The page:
Nonetheless, for some of us, adding a little sizzle to the mysteries we seek to solve is often that "thing" that gets us going and keeps us coming back!

Dr. John Briscoe

I am not familiar with the different early Briscoe families, but found the passage that follows; seemed this might be the "Dr. Briscoe" others reference.

Julian Street, American Adventures: a second trip "abroad at home" (New York: The Century Co., 1917) p. 112-114 (Internet Archive). The passage that follows is from chapter 11, "The Virginias and the Washingtons."

One of the most charming of the oldhouses in the neighborhood of Charles Town .. still occupied by the descendants of its builder, is Piedmont, the residence of the Briscoe family. ... it contains two of the most interesting relics I saw on my entire journey in the South. [...] The other relic is a letter which Mrs. Briscoe drew from her desk quite as though it had been a note received that morning from a friend. It was written on tough buff-colored paper, and, though the ink was brown with age, the handwriting was clear and legible and the paper was not broken at the folds. It was dated "Odiham, Sept. 1st, 1633" ...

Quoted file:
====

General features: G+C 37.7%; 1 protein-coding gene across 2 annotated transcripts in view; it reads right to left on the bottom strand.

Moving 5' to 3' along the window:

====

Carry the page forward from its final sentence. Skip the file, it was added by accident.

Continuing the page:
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This letter from the second Lord Baltimore refers to the historic voyage which resulted in the first settlement of Maryland, thirteen years after the landing of the Pilgrims at Plymouth. As for Dr. Briscoe, to whom the letter was written, he was one of the three hundred original colonists, but after settling in St. Mary's, near the mouth of the Potomac, removed to the place where his descendants still reside.

Interviewing older relatives

As for approaching your grandfather (lucky you), my suggestion is that you more or less independently research your grandfather's parents and siblings. In that process, you are likely to learn something he didn't know about or find some information he'll view as not quite right. At least in my experience, "new information" (whether right or wrong) gets folks talking.